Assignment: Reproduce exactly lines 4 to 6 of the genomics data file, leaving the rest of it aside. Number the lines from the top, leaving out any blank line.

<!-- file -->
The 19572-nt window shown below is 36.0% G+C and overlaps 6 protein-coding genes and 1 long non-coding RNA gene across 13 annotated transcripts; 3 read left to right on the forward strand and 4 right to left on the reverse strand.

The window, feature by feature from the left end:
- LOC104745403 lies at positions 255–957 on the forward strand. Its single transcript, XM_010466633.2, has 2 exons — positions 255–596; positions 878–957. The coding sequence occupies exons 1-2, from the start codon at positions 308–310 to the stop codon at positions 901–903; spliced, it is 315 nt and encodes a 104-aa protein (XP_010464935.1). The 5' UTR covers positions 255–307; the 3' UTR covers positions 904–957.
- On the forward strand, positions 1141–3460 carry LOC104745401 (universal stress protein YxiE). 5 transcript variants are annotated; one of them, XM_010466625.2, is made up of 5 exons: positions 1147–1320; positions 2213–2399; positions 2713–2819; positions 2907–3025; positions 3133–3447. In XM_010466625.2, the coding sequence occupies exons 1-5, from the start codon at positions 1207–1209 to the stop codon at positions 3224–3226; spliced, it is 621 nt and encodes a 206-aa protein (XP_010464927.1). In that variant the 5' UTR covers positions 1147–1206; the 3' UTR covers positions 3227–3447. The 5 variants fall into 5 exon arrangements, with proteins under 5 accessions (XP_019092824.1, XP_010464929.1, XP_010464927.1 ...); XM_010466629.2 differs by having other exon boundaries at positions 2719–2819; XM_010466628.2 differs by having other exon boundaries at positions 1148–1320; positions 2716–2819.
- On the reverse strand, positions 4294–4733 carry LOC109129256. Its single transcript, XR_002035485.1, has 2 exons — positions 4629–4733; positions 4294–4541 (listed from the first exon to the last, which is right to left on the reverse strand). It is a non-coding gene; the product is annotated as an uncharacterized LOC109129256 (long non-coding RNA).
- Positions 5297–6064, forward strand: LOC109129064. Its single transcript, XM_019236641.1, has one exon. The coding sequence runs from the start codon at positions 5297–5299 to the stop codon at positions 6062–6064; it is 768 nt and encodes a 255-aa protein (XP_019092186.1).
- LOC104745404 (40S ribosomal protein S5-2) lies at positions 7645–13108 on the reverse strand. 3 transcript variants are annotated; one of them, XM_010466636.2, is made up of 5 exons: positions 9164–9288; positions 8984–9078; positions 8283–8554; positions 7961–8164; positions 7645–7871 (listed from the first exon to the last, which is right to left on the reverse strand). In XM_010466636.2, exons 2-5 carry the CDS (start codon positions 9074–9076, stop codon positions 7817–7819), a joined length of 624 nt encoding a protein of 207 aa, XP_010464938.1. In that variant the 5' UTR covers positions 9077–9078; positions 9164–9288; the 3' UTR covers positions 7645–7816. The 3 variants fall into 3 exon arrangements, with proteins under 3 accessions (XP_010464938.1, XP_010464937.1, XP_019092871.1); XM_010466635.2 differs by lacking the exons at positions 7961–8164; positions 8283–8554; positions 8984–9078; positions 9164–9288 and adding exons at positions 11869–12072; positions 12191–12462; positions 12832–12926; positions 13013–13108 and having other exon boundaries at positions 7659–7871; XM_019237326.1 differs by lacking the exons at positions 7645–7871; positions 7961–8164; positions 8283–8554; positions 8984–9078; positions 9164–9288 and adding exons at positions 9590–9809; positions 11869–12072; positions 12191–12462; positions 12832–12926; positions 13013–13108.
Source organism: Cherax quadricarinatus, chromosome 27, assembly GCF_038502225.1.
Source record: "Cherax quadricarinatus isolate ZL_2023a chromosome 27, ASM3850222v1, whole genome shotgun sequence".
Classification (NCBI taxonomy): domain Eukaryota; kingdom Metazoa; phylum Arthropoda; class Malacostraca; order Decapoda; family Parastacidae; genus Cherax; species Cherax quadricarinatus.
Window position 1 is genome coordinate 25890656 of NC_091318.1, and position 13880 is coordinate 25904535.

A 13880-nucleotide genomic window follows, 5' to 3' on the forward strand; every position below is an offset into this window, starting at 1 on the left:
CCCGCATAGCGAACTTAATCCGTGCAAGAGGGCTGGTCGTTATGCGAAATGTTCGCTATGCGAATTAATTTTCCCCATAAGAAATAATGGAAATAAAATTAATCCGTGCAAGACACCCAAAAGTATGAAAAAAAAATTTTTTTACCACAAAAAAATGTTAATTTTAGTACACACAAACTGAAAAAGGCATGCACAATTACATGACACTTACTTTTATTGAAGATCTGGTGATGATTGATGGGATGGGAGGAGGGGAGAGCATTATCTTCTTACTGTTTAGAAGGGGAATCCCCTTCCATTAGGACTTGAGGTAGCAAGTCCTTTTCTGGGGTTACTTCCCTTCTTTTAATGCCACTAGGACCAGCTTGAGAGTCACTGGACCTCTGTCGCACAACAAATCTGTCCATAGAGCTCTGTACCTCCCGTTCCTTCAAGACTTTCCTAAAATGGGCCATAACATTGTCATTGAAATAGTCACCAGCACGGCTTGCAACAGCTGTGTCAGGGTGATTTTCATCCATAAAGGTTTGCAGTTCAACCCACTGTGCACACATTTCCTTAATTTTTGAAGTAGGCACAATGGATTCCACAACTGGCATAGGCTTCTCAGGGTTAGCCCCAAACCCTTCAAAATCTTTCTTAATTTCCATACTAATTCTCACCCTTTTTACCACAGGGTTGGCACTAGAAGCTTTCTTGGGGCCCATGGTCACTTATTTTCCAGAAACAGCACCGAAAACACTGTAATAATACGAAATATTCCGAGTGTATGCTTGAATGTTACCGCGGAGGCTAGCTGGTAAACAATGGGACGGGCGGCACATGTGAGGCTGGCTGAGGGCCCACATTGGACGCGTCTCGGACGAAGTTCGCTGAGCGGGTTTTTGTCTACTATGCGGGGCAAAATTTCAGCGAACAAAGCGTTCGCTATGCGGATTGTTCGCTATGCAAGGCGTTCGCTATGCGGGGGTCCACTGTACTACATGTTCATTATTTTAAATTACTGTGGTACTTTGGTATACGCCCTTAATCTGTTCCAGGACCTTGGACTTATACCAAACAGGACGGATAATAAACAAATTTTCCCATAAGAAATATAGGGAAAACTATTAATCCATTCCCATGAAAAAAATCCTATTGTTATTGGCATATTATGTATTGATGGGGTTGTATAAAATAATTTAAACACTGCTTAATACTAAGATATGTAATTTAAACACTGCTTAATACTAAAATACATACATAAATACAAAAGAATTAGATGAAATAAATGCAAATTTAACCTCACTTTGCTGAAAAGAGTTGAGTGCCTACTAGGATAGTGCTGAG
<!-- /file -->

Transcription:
- On the forward strand, positions 1141–3460 carry LOC104745401 (universal stress protein YxiE). 5 transcript variants are annotated; one of them, XM_010466625.2, is made up of 5 exons: positions 1147–1320; positions 2213–2399; positions 2713–2819; positions 2907–3025; positions 3133–3447. In XM_010466625.2, the coding sequence occupies exons 1-5, from the start codon at positions 1207–1209 to the stop codon at positions 3224–3226; spliced, it is 621 nt and encodes a 206-aa protein (XP_010464927.1). In that variant the 5' UTR covers positions 1147–1206; the 3' UTR covers positions 3227–3447. The 5 variants fall into 5 exon arrangements, with proteins under 5 accessions (XP_019092824.1, XP_010464929.1, XP_010464927.1 ...); XM_010466629.2 differs by having other exon boundaries at positions 2719–2819; XM_010466628.2 differs by having other exon boundaries at positions 1148–1320; positions 2716–2819.
- On the reverse strand, positions 4294–4733 carry LOC109129256. Its single transcript, XR_002035485.1, has 2 exons — positions 4629–4733; positions 4294–4541 (listed from the first exon to the last, which is right to left on the reverse strand). It is a non-coding gene; the product is annotated as an uncharacterized LOC109129256 (long non-coding RNA).
- Positions 5297–6064, forward strand: LOC109129064. Its single transcript, XM_019236641.1, has one exon. The coding sequence runs from the start codon at positions 5297–5299 to the stop codon at positions 6062–6064; it is 768 nt and encodes a 255-aa protein (XP_019092186.1).